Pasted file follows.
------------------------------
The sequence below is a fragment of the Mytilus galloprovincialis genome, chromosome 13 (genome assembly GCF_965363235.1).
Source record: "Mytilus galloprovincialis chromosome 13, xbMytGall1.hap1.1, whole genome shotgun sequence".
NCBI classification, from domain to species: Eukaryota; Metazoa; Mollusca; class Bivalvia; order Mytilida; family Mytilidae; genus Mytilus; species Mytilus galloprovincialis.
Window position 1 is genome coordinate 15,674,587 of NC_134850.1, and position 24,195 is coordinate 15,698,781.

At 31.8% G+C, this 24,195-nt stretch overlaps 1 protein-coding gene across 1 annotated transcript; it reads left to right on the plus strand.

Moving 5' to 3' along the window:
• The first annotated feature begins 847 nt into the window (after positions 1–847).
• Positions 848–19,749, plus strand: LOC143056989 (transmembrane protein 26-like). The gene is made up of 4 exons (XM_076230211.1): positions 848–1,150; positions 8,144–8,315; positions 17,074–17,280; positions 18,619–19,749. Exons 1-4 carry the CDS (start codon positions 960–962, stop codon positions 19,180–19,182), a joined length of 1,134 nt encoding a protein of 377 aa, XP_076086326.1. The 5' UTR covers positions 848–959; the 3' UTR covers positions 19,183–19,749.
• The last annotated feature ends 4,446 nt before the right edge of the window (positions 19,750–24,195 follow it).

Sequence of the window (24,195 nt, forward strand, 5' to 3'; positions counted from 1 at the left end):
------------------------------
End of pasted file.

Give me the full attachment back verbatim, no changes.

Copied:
The sequence below is a fragment of the Mytilus galloprovincialis genome, chromosome 13 (genome assembly GCF_965363235.1).
Source record: "Mytilus galloprovincialis chromosome 13, xbMytGall1.hap1.1, whole genome shotgun sequence".
NCBI classification, from domain to species: Eukaryota; Metazoa; Mollusca; class Bivalvia; order Mytilida; family Mytilidae; genus Mytilus; species Mytilus galloprovincialis.
Window position 1 is genome coordinate 15,674,587 of NC_134850.1, and position 24,195 is coordinate 15,698,781.

At 31.8% G+C, this 24,195-nt stretch overlaps 1 protein-coding gene across 1 annotated transcript; it reads left to right on the plus strand.

Moving 5' to 3' along the window:
• The first annotated feature begins 847 nt into the window (after positions 1–847).
• Positions 848–19,749, plus strand: LOC143056989 (transmembrane protein 26-like). The gene is made up of 4 exons (XM_076230211.1): positions 848–1,150; positions 8,144–8,315; positions 17,074–17,280; positions 18,619–19,749. Exons 1-4 carry the CDS (start codon positions 960–962, stop codon positions 19,180–19,182), a joined length of 1,134 nt encoding a protein of 377 aa, XP_076086326.1. The 5' UTR covers positions 848–959; the 3' UTR covers positions 19,183–19,749.
• The last annotated feature ends 4,446 nt before the right edge of the window (positions 19,750–24,195 follow it).

Sequence of the window (24,195 nt, forward strand, 5' to 3'; positions counted from 1 at the left end):